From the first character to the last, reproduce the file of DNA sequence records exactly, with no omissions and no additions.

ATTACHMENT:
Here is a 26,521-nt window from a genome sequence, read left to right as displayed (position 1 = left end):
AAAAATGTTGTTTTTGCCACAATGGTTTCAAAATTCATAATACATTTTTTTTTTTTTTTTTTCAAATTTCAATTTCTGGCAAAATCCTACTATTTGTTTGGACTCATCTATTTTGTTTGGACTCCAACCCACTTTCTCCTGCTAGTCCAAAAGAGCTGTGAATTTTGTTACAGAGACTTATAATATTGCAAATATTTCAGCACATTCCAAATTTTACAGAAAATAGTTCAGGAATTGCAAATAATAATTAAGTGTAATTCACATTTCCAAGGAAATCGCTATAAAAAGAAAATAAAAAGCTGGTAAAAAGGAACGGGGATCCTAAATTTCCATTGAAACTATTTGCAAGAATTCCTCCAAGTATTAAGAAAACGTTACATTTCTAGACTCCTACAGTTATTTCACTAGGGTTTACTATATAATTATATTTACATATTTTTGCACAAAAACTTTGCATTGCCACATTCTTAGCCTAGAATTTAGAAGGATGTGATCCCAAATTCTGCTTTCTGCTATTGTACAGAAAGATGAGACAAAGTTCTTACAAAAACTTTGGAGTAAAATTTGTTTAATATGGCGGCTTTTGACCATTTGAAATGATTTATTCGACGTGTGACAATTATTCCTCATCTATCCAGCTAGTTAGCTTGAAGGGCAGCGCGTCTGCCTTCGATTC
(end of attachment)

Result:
Here is a 26,521-nt window from a genome sequence, read left to right as displayed (position 1 = left end):
AAAAATGTTGTTTTTGCCACAATGGTTTCAAAATTCATAATACATTTTTTTTTTTTTTTTTTCAAATTTCAATTTCTGGCAAAATCCTACTATTTGTTTGGACTCATCTATTTTGTTTGGACTCCAACCCACTTTCTCCTGCTAGTCCAAAAGAGCTGTGAATTTTGTTACAGAGACTTATAATATTGCAAATATTTCAGCACATTCCAAATTTTACAGAAAATAGTTCAGGAATTGCAAATAATAATTAAGTGTAATTCACATTTCCAAGGAAATCGCTATAAAAAGAAAATAAAAAGCTGGTAAAAAGGAACGGGGATCCTAAATTTCCATTGAAACTATTTGCAAGAATTCCTCCAAGTATTAAGAAAACGTTACATTTCTAGACTCCTACAGTTATTTCACTAGGGTTTACTATATAATTATATTTACATATTTTTGCACAAAAACTTTGCATTGCCACATTCTTAGCCTAGAATTTAGAAGGATGTGATCCCAAATTCTGCTTTCTGCTATTGTACAGAAAGATGAGACAAAGTTCTTACAAAAACTTTGGAGTAAAATTTGTTTAATATGGCGGCTTTTGACCATTTGAAATGATTTATTCGACGTGTGACAATTATTCCTCATCTATCCAGCTAGTTAGCTTGAAGGGCAGCGCGTCTGCCTTCGATTC